BPSN’s 12 Days of Christmas: Day 7
This is Day 7 of BPSN’s 12 Days of Christmas, a look back at some of our favourite stories from 2017. We hope you enjoy revisiting some of our top stories since our inception in September.
Joe Raso hit the ground running June 28 when he was named the new head coach and general manager of the Niagara River Lions.
The former McMaster Marauders head coach already had an intimate knowledge of the roster when he assumed his new role. Since March, the former advance scout for three NBA teams had been an independent consultant with the National Basketball League of Canada franchise in St. Catharines.
“I went there as a consultant with no intention of coaching,” said the former head scout and assistant coach with Canada’s men’s team.
All that changed as he became familiar with the team’s ownership and fan base.
“I became more fond of the idea. Even though the team hadn’t made the playoffs, I love the way the owners are doing it, I love the arena and the support the people gave to a team that had a very minor chance to make the playoffs.”
His first order of business was to look at last year’s roster and decide what direction to take the R-Lions.
“I’m going to treat the whole product with the intent of minimizing transactions and trying to build a team that is going to get better as the season goes along.”
He felt last year’s squad had plenty of talent.
“It takes experience to realize that talent alone doesn’t make a team,” Raso said. “The roles had to be more defined but there was tons of potential on that roster.”
He believes inexperienced coaches fall in love with talent.
“Jack Donahue told me to not fall in love with talent when I was recruiting. I took those words to heart because you have to fall in love with winners first.”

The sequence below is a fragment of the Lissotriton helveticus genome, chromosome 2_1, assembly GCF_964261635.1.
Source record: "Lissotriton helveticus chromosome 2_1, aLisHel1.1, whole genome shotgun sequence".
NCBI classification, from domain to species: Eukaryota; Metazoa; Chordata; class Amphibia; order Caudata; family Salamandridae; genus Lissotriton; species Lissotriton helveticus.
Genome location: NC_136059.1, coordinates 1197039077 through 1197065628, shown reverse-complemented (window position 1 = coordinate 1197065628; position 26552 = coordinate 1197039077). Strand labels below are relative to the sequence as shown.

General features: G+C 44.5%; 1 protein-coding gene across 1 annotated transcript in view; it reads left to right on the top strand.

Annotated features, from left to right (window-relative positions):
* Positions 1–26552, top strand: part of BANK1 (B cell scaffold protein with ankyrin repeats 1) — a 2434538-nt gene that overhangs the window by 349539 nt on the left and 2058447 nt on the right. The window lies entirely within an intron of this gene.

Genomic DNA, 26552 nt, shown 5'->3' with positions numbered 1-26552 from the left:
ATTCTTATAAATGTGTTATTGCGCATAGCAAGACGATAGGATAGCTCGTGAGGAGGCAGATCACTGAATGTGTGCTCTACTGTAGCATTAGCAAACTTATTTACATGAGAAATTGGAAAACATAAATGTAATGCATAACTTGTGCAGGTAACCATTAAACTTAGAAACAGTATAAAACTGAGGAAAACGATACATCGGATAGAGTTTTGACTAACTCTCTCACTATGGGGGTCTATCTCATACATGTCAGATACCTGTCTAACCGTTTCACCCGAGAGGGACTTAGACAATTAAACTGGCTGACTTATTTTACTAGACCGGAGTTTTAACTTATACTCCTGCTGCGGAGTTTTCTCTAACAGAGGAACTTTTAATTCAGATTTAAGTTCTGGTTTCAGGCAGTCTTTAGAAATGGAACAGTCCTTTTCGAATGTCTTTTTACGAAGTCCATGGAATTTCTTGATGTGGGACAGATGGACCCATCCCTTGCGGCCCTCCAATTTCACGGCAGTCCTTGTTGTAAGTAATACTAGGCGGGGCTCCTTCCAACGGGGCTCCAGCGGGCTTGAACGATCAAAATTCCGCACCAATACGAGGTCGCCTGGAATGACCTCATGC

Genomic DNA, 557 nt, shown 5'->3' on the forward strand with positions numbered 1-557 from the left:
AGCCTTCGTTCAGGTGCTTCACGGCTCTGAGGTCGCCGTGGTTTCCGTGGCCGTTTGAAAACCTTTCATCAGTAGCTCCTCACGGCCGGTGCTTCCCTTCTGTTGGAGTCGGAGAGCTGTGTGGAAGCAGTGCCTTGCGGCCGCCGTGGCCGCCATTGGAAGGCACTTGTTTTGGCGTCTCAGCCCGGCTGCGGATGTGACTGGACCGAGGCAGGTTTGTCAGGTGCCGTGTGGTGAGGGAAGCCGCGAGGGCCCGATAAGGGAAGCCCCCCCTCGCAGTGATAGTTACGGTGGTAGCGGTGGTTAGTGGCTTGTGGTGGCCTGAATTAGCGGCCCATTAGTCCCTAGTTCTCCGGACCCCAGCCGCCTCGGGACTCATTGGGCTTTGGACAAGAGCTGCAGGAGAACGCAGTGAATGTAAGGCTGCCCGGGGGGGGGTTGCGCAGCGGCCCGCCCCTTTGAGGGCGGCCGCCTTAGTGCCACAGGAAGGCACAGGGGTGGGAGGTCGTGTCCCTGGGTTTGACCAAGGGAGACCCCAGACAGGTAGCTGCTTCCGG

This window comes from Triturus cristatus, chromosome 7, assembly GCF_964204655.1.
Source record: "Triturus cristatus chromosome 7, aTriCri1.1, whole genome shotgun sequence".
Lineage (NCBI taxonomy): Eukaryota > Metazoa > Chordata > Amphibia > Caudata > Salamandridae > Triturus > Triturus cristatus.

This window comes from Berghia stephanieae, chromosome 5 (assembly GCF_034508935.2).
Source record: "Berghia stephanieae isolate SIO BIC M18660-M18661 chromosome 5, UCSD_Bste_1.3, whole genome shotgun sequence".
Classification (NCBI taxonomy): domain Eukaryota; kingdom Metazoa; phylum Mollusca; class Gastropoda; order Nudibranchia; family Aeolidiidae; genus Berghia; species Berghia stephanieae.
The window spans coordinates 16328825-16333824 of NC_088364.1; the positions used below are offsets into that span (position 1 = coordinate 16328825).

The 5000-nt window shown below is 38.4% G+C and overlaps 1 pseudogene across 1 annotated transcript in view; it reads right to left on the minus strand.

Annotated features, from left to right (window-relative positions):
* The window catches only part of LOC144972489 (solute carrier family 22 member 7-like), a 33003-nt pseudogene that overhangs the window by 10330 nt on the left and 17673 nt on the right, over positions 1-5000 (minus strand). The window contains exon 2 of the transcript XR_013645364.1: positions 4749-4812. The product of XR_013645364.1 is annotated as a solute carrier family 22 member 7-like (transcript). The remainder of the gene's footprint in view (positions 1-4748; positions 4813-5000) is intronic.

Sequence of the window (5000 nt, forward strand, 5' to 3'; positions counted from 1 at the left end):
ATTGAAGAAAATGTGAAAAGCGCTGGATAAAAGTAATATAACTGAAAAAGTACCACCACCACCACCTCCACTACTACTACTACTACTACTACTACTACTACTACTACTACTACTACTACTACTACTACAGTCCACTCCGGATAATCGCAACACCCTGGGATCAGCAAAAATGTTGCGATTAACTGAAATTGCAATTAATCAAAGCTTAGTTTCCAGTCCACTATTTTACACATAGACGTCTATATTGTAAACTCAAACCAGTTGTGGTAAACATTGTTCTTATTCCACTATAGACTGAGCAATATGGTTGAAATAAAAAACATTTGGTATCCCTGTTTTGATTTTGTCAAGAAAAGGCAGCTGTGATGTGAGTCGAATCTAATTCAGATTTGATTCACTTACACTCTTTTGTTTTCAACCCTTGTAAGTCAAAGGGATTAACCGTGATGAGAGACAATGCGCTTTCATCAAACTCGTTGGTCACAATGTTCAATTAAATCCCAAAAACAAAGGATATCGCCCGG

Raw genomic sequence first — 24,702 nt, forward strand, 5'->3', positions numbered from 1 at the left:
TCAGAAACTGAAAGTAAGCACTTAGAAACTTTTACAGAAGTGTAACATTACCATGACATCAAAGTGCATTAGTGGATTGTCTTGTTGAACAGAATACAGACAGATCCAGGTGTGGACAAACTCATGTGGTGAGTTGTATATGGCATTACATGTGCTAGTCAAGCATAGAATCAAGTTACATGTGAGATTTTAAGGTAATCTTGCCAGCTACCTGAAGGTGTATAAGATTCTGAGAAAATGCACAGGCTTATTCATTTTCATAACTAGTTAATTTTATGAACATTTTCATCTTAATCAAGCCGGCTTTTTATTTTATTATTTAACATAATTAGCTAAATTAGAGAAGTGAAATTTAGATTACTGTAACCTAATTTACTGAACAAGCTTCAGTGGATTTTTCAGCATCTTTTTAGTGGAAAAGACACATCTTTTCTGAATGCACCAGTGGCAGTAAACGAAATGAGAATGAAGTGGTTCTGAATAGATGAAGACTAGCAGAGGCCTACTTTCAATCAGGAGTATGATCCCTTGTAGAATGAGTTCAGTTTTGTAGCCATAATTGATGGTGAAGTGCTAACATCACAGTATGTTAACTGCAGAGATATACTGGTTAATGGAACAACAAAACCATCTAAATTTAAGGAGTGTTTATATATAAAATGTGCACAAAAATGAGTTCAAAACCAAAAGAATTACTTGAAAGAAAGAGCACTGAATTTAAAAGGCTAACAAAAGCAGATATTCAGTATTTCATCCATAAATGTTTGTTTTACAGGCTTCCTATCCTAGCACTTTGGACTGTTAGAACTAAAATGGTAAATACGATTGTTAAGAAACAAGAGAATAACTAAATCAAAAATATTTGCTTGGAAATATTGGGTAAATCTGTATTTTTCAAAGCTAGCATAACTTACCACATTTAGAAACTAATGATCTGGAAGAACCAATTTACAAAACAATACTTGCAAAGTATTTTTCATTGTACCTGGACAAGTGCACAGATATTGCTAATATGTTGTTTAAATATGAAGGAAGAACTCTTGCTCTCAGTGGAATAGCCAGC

Last year’s River Lions had good stats and experience in the league but they weren’t an united team.
“I felt they were in the forming stage a lot last year,” he said.
Raso knows it will be crucial for players to buy into his way of doing things.
“People overuse the term culture but I think the defining part of culture is finding guys who want to win,” he said. “If someone wants to win, they will do everything it takes to win.”
Understanding that, Raso had to decide which guys on last year’s team were in that boat and go forward.
“And sometimes you have to take a step backwards in talent to move forward as a team,” he said.
His 2017-18 team will be a mixture of young players and veterans who want to play his way.
“You are trying not to be married to a specific style of play but you have one in mind,” he said. “My plan on the offensive end will always be to use the pass as a weapon. We are going to create situations because we pass the ball so well.”
That style will utilize everyone on his 12-man roster.
“If you pass the ball with 12 guys, you are really going to play a 48-minute game,” he said. “Defensively, we will be a good team-oriented squad and that goes back to me being a teacher. We will teach defence. It will not be a second thought on this team and we will score off of defence.”
The River Lions’ training camp will be about teaching and players will be measured on their ability to play and aptitude for learning.
Raso’s plan is to bring 15 players into camp and chop down to a roster of 12. League rules have changed this year requiring teams to increase the number of Canadians on the active roster to five from four.
RASO EYES CANADIANS
Raso’s strategy is to sign five excellent Canadians.
“Some guys are going to attack this by getting the Americans first and then settling on Canadians. I’m being proactive because I want good Canadians,” he said. “I don’t want five Canadians who are going to ride the bench. I want five Canadians who can compete for a starting job and we’re getting there.”
The team has signed two Canadians this fall: Dwayne Smith, a 6-foot-6 forward who was on Canada’s winning team at the Jones Cup; and, former Carleton guard Joe Rocca, a 6-foot-4 shooting guard who had a short stint with Niagara at the end of last season.
In recent weeks, the team has signed American guards Adam Klie and Nate Frye, who averaged 10.6 points a game with the University of New Orleans this past season.
Klie was named the NCAA Division 2 California Collegiate Athletic Association player of the year while suiting up with the University of California at San Diego. Raso found Klie on a 10-day scouting trip this summer to pro camps in Las Vegas. His friend Scott Morrison, an assistant coach with the Boston Celtics, worked out Klie with Celtic Gordon Hayward and was extremely impressed.
“He told me that this guy can play and that’s kind of what I saw.”
Raso was worried he might lose Klie to a medical school or graduate school application.
“This guy is a total student, a great citizen and exactly what I want.”